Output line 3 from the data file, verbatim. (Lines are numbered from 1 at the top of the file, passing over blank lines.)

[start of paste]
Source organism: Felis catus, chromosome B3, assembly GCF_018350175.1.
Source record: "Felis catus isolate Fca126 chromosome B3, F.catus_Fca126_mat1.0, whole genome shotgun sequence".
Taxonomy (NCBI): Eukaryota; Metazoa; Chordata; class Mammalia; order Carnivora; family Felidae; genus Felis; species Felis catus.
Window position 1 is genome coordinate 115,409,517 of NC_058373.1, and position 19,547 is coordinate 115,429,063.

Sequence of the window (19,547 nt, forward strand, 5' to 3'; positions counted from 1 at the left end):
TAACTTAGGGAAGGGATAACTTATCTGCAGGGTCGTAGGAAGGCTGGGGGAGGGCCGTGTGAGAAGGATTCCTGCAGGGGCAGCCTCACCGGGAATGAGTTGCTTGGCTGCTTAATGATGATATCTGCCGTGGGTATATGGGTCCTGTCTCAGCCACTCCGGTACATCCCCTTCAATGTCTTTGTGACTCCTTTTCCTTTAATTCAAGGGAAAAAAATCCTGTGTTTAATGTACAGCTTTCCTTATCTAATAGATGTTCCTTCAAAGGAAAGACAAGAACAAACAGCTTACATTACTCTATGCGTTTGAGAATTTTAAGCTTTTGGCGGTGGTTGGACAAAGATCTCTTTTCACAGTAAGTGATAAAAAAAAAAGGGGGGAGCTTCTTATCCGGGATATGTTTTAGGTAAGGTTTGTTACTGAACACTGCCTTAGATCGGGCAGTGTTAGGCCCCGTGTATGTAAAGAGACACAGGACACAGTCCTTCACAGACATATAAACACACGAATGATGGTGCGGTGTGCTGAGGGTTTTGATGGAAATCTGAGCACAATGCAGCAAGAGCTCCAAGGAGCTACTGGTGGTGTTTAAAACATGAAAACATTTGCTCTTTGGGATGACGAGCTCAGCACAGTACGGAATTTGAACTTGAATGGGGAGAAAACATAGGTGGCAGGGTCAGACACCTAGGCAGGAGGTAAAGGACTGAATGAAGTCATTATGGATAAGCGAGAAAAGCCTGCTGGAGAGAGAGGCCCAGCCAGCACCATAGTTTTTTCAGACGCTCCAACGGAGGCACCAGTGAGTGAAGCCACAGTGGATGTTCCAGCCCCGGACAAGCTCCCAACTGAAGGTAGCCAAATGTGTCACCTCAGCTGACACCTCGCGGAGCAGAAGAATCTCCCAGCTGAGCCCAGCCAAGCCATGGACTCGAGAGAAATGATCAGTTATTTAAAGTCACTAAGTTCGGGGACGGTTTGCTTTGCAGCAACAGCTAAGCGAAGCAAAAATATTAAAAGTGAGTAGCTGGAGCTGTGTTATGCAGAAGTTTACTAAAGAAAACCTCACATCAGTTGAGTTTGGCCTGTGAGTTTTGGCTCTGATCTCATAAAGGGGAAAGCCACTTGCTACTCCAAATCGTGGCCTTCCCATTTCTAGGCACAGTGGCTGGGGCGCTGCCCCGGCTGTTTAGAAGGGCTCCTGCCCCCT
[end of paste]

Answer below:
Taxonomy (NCBI): Eukaryota; Metazoa; Chordata; class Mammalia; order Carnivora; family Felidae; genus Felis; species Felis catus.